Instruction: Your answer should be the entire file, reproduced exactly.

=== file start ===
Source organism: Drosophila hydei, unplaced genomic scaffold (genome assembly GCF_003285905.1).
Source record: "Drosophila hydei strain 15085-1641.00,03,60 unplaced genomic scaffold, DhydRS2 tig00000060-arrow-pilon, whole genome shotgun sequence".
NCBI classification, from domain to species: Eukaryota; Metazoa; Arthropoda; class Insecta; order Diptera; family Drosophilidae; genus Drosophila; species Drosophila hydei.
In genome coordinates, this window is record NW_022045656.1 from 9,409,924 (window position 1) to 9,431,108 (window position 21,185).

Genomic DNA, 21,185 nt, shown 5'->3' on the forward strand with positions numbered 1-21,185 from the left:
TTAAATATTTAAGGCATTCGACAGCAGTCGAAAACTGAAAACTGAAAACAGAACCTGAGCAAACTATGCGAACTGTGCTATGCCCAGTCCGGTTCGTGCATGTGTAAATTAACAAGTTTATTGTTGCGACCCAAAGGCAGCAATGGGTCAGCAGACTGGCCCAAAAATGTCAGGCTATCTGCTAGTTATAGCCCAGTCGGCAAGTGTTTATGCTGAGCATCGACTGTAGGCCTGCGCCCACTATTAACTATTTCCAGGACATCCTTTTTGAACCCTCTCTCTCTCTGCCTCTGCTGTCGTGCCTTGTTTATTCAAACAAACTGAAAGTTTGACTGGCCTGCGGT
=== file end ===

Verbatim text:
Source organism: Drosophila hydei, unplaced genomic scaffold (genome assembly GCF_003285905.1).
Source record: "Drosophila hydei strain 15085-1641.00,03,60 unplaced genomic scaffold, DhydRS2 tig00000060-arrow-pilon, whole genome shotgun sequence".
NCBI classification, from domain to species: Eukaryota; Metazoa; Arthropoda; class Insecta; order Diptera; family Drosophilidae; genus Drosophila; species Drosophila hydei.
In genome coordinates, this window is record NW_022045656.1 from 9,409,924 (window position 1) to 9,431,108 (window position 21,185).

Genomic DNA, 21,185 nt, shown 5'->3' on the forward strand with positions numbered 1-21,185 from the left:
TTAAATATTTAAGGCATTCGACAGCAGTCGAAAACTGAAAACTGAAAACAGAACCTGAGCAAACTATGCGAACTGTGCTATGCCCAGTCCGGTTCGTGCATGTGTAAATTAACAAGTTTATTGTTGCGACCCAAAGGCAGCAATGGGTCAGCAGACTGGCCCAAAAATGTCAGGCTATCTGCTAGTTATAGCCCAGTCGGCAAGTGTTTATGCTGAGCATCGACTGTAGGCCTGCGCCCACTATTAACTATTTCCAGGACATCCTTTTTGAACCCTCTCTCTCTCTGCCTCTGCTGTCGTGCCTTGTTTATTCAAACAAACTGAAAGTTTGACTGGCCTGCGGT